What no one could have imagined was the "I Quit" match between Stephanie and Vince that occurred at No Mercy 2003.
Vinnie Mac was at his most evil, exhibiting pure glee as he beat down his daughter, going as far as to choke her with a steel pipe. Eventually, Linda McMahon threw in the towel, bringing an end to her daughter's suffering, but the damage was done.
Surprisingly enough, the next time we saw Stephanie on television, she was back by her dad's side, where she has stayed ever since.
7. The Undertaker
McMahon's relationship with The Undertaker has always been one of respect, but that does not mean the sports-entertainment icons did not go to war with each other on more than one occasion over the course of their three-decade relationship.
The Deadman and brother Kane bashed McMahon's ankle in 1998, the result of the Chairman berating them. A year later, Undertaker led a Ministry of Darkness and targeted McMahon's Corporation, leading to a battle for supremacy that lasted until the nonsensical revelation that McMahon was The Phenom's much-touted Higher Power.
When Undertaker returned to action after nearly a year away, sporting his American Badass persona, the first person he targeted was the billionaire owner of the company.
By 2003, the history between the two was well-known, so it was no surprise when The Deadman stepped up in defense of Stephanie McMahon in her battle with her father, immediately putting him in Vince's crosshairs.
After McMahon cost him the WWE Championship against Brock Lesnar at No Mercy, a Buried Alive match between the cornerstones of the company was booked for the Survivor Series pay-per-view. What ensued was a bloody, violent ass-kicking courtesy of Big Evil that was won by McMahon only after Kane interfered against his brother.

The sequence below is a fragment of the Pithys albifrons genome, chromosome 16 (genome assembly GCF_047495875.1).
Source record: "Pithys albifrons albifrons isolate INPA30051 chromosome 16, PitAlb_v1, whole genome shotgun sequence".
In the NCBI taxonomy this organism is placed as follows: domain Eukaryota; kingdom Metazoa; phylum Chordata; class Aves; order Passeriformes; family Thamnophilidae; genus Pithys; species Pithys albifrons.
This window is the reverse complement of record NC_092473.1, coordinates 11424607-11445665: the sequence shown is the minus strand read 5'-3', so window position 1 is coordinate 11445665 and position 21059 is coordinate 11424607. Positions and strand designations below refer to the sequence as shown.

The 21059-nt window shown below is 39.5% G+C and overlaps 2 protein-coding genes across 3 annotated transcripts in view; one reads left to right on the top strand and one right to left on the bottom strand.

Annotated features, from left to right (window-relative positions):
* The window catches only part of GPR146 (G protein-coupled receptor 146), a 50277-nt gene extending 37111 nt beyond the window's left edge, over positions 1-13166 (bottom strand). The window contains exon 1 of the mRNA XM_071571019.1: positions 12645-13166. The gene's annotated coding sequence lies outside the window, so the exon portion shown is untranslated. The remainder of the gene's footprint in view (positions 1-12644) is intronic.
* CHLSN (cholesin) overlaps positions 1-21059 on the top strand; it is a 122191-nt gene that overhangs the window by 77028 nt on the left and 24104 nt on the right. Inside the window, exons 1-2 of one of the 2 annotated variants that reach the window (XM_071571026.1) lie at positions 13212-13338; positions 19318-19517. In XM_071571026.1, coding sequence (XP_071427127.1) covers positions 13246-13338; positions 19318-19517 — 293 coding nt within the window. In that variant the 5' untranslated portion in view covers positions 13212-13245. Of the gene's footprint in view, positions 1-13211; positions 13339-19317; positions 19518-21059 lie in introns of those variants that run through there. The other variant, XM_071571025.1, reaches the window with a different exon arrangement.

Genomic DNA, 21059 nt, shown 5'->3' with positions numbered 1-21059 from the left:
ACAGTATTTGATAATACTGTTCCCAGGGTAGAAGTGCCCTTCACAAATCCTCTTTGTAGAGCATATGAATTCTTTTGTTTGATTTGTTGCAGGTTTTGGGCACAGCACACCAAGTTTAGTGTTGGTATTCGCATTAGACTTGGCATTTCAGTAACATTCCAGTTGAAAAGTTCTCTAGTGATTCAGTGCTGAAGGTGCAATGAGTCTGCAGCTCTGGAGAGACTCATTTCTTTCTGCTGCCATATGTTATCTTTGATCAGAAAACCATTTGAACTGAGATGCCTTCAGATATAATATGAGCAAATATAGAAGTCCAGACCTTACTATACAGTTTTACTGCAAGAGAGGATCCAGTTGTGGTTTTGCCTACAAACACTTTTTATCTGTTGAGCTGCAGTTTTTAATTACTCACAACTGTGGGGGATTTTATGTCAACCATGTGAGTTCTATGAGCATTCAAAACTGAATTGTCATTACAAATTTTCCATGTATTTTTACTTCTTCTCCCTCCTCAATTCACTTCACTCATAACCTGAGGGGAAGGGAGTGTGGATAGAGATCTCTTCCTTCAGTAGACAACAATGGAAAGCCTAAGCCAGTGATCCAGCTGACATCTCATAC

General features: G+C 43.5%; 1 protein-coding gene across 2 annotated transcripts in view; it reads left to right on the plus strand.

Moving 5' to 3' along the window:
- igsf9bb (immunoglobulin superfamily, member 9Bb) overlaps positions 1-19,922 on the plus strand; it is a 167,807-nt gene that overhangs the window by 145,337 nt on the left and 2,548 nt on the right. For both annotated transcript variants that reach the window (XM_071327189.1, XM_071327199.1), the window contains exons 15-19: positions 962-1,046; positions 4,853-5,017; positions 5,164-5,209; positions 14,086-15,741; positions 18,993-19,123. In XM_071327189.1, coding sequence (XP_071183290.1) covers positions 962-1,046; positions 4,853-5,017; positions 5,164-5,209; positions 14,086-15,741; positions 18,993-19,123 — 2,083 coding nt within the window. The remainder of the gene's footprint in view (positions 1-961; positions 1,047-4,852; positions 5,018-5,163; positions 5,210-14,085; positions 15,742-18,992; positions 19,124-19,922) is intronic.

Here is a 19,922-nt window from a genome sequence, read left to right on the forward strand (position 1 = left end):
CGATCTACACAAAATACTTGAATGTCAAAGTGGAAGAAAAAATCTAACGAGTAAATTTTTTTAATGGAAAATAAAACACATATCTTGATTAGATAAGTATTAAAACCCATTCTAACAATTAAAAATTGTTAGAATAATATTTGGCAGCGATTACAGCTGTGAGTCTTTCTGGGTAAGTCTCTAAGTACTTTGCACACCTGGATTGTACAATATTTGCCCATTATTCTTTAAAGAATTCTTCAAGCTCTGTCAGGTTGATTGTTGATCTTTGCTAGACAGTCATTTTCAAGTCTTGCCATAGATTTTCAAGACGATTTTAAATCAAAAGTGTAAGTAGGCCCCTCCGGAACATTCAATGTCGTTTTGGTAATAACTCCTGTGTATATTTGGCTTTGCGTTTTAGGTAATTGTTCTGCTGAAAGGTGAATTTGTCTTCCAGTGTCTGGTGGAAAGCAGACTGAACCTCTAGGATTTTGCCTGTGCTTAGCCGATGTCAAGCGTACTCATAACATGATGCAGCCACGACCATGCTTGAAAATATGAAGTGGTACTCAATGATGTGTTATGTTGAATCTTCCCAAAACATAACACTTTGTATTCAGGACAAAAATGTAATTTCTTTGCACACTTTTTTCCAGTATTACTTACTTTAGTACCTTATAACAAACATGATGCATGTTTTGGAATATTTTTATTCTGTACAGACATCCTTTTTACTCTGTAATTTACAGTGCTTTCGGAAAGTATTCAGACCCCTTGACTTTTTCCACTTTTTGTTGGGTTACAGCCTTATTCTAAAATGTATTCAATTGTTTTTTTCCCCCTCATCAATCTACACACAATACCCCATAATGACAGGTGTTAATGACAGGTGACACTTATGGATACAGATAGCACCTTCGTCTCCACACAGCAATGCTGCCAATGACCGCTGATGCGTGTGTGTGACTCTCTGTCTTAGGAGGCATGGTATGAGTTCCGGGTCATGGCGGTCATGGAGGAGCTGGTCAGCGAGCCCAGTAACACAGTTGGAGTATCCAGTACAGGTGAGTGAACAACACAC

In the 17 years since that encounter, the two have crossed paths but not nearly to the degree they did before. Had they, this feud may have ranked higher on this countdown.
6. Shane McMahon
Prior to 2001, the hints at dissension between Vince and Shane McMahon had been either a ploy to sucker in a babyface or short-lived.
Then came father's ego trip and partial breakdown in late 2000, which saw him take on Trish Stratus as his mistress, leaving wife Linda in a vegetative state. When the opportunity to buy WCW and boost his ego even further presented itself, The Chairman of the Board was in all his glory.
Except, he did not account for one thing: a vengeful son rising a like a phoenix and coming back to take out his frustrations on the man responsible for so many of them.
Shane returned to the company, attacking Vince in a red-hot moment that immediately positioned the son as a major babyface in WWE. A few weeks later, on the March 26, 2001, episode of Raw, he did the unthinkable, buying WCW from underneath his father.
Six days later, at WrestleMania X-Seven, he defeated Vince in a Street Fight that remains one of the best examples of the company's grandiose booking.
The feud would continue into the summer and fall of that year as Shane and sister Stephanie battled their father as co-owners of The Alliance during the much-maligned Invasion storyline but lay dormant thereafter until 2016, when the prodigal son made his return to WWE TV for the first time in six years.
As long as Shane is his own man and Vince continues to pop up on television from time to time, the likelihood that they revisit their rivalry at some point is higher than most.
5. Hulk Hogan
Who created Hulkamania?
It was the central question of the rivalry between the evil Mr. McMahon and Hulk Hogan on the Road to WrestleMania in 2003. Industry icons with egos as large as The Hulkster's pythons, they contested a war of words heading into the biggest show of the year.
McMahon went as far as to sign the contract for their showdown with Hogan's blood, gathered following a brutal assault on an episode of SmackDown.